Alternatively, expand all brackets and simplify. Then factorise 9 from the x^2 and x terms, and complete the square. After simplifying the terms, you will note it to be in the form of 9(x+c)^2. Since 9 = 3^2. Think about what happens when two squares are multiplied together ( e.g. m^2 x n^2, can be writtern as m x m x n x n , or mn x mn, which simplifiers to mn ^2)

In terms on how to improve in such questions, revisit quadratic factorisation, expanding and simplifying brackets + algebraic proofs
Thank you so much! You are a star!
0
reply
izziw19
Badges: 10
Rep:
?
#8
Report Thread starter 1 month ago
#8
Name:  2021-03-04 (12).png
Views: 11
Size:  124.6 KB

any ideas??
0
reply
Muttley79
Badges: 20
Rep:
?
#9
Report 1 month ago
#9
(Original post by izziw19)
Name:  2021-03-04 (12).png
Views: 11
Size:  124.6 KB

any ideas??
What are yours? We cannot do questions for you as it's against the rules/
0
reply
izziw19
Badges: 10
Rep:
?
#10
Report Thread starter 1 month ago
#10
(Original post by braindeadpog)
work through the (2x+1)(3x+2) and then work through the x(3x+5) and then you'll be left with terms which you can collect and add together
then with the perfect square uhh lets say you have an equation like this:
ax^2 + bx + c
for it to be a perfect square half of b squared should be c
so one example would be:
x^2 + 6x + 9
(half of 6 is 3 and 3 squared is 9 which is in fact the third number and so its a perfect square)
i mean that's the easy way to explain it and i think you'll get a mark for proving it like that but if you want to get all technical then whatever values you have should satisfy b^2 = 4ac
i got this way of doing it
6x^2+7x+2
ax^2+bx+c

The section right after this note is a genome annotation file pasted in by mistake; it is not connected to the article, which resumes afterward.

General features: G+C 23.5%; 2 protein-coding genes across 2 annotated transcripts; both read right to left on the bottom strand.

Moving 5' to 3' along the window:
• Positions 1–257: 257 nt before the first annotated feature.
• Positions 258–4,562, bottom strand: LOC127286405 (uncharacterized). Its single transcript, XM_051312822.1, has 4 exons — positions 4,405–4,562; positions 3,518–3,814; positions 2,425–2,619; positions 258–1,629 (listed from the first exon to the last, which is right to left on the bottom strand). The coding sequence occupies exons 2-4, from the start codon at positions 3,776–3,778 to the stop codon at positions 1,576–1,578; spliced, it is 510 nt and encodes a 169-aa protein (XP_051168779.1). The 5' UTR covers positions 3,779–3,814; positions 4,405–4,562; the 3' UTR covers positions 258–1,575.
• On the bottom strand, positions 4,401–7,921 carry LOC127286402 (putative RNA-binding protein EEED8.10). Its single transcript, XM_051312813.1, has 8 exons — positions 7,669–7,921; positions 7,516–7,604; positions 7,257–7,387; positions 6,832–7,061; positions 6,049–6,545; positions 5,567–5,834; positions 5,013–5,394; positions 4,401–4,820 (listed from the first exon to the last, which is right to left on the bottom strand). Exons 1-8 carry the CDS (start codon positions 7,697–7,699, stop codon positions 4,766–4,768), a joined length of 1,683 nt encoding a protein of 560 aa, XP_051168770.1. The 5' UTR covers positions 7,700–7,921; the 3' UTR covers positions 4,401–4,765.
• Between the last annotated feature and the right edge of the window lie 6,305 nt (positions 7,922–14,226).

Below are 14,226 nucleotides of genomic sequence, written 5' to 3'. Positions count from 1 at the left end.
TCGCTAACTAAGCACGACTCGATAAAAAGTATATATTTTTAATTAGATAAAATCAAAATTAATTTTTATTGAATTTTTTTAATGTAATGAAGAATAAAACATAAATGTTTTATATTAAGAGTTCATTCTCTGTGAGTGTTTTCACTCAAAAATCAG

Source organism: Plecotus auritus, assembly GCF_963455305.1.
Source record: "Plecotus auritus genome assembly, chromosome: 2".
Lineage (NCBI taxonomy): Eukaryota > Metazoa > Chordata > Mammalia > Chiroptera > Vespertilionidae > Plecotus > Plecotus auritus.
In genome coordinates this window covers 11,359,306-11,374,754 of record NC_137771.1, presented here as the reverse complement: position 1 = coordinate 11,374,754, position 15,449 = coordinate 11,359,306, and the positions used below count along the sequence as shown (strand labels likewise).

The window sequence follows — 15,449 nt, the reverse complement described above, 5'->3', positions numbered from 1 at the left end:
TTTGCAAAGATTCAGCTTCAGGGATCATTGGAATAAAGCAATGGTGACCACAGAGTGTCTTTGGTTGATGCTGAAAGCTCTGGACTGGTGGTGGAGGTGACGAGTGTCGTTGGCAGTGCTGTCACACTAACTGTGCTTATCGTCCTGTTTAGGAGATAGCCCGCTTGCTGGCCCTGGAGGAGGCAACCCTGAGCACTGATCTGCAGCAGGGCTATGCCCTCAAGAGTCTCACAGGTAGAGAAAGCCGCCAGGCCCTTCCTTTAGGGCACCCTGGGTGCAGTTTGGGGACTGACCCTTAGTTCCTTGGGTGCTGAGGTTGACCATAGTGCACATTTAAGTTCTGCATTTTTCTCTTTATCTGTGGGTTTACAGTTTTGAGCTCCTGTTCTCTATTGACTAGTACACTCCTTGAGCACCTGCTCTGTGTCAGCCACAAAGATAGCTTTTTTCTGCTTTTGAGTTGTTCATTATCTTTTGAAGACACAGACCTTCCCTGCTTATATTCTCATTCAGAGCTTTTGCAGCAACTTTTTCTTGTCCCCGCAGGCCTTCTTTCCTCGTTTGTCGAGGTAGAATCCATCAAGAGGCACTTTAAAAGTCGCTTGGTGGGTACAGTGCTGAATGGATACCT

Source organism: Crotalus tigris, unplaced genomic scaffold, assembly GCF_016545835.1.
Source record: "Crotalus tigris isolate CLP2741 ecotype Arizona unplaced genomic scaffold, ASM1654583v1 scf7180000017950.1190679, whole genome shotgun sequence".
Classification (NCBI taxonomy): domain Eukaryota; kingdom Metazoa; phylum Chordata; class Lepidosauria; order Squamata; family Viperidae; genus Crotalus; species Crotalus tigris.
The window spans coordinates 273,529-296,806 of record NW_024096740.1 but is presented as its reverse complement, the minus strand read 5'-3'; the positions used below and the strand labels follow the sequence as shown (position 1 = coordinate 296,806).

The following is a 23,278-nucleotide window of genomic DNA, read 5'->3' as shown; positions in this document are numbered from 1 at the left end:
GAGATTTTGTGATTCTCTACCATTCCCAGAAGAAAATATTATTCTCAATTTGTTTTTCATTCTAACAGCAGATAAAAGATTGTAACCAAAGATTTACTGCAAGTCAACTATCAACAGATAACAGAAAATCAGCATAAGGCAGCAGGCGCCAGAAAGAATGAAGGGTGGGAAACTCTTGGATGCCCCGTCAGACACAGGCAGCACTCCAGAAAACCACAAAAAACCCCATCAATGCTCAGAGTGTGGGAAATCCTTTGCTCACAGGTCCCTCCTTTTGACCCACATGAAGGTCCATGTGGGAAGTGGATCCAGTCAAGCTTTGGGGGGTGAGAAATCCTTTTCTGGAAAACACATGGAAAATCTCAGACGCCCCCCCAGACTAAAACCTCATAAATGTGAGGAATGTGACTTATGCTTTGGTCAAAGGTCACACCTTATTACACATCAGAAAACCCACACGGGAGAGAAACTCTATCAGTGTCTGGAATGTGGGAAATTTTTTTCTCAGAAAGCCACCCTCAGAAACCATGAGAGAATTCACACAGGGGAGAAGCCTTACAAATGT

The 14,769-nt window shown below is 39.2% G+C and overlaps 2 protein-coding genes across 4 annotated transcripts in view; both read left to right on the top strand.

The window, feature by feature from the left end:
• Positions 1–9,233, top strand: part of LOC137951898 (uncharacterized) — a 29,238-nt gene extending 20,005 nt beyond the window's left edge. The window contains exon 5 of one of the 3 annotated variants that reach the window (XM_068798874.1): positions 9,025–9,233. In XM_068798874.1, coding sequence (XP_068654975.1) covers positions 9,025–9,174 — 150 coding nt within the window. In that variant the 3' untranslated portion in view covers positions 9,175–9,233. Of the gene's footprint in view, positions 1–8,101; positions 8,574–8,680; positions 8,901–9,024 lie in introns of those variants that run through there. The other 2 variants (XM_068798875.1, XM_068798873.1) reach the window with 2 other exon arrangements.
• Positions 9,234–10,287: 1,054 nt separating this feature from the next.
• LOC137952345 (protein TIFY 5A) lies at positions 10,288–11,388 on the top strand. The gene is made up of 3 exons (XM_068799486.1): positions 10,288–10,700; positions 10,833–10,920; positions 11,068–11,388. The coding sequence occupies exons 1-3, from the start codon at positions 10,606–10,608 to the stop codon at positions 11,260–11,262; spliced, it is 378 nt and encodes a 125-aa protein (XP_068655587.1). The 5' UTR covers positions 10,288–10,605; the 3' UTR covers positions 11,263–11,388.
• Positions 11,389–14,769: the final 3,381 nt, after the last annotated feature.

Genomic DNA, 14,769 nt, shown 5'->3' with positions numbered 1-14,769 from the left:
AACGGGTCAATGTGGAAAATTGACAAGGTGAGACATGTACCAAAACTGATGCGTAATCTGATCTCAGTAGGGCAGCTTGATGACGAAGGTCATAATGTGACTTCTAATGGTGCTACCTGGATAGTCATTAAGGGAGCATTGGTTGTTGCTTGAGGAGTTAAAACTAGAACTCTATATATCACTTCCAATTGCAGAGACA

a=6
b=7
c=2
to be a perf square should be b^2=4ac
7^2=4x6x2
which equals 48 so would it be equal or not?
0
reply
izziw19
Badges: 10
Rep:
?
#11
Report Thread starter 1 month ago
#11
(Original post by Muttley79)
What are yours? We cannot do questions for you as it's against the rules/
i am not asking for ANSWERS. i am asking for help. smhhhh
0
reply
Muttley79
Badges: 20
Rep:
?
#12
Report 1 month ago
#12
(Original post by izziw19)
i am not asking for ANSWERS. i am asking for help. smhhhh
You need to give a starting point as that's the key ... how could you use algebra to express the ratio? For all we know this could be an assessment
0
reply
Muttley79
Badges: 20
Rep:
?
#13
Report 1 month ago
#13
(Original post by izziw19)
i got this way of doing it
6x^2+7x+2
ax^2+bx+c
a=6
b=7
c=2
to be a perf square should be b^2=4ac
7^2=4x6x2
which equals 48 so would it be equal or not?
Check expanding - not what I got.
0
reply
abbiieo
Badges: 9
Rep:
?
#14
Report 1 month ago
#14
Hey, I think this video might help. https://www.tiktok.com/@gcsemathstok...77589564605958
0
reply
X

Quick Reply

Attached files
Write a reply...
Reply
new posts
Back
to top
Latest
My Feed

See more of what you like on
The Student Room

You can personalise what you see on TSR. Tell us a little about yourself to get started.

Personalise

What factors affect your mental health the most right now?

Anxiousness about lockdown easing (147)
4.89%
Uncertainty around my education (443)
14.73%
Uncertainty around my future career prospects (338)
11.24%
Lack of purpose or motivation (419)
13.93%
Lack of support system (eg. teachers, counsellors, delays in care) (140)
4.66%
Impact of lockdown on physical health (181)
6.02%
Loneliness (258)
8.58%
Financial worries (109)
3.62%
Concern about myself or my loves ones getting/having been ill (123)
4.09%
Exposure to negative news/social media (136)
4.52%
Lack of real life entertainment (163)
5.42%
Lack of confidence in making big life decisions (266)
8.85%
Worry about missed opportunities during the pandemic (284)
9.44%

Watched Threads

View All
Latest
My Feed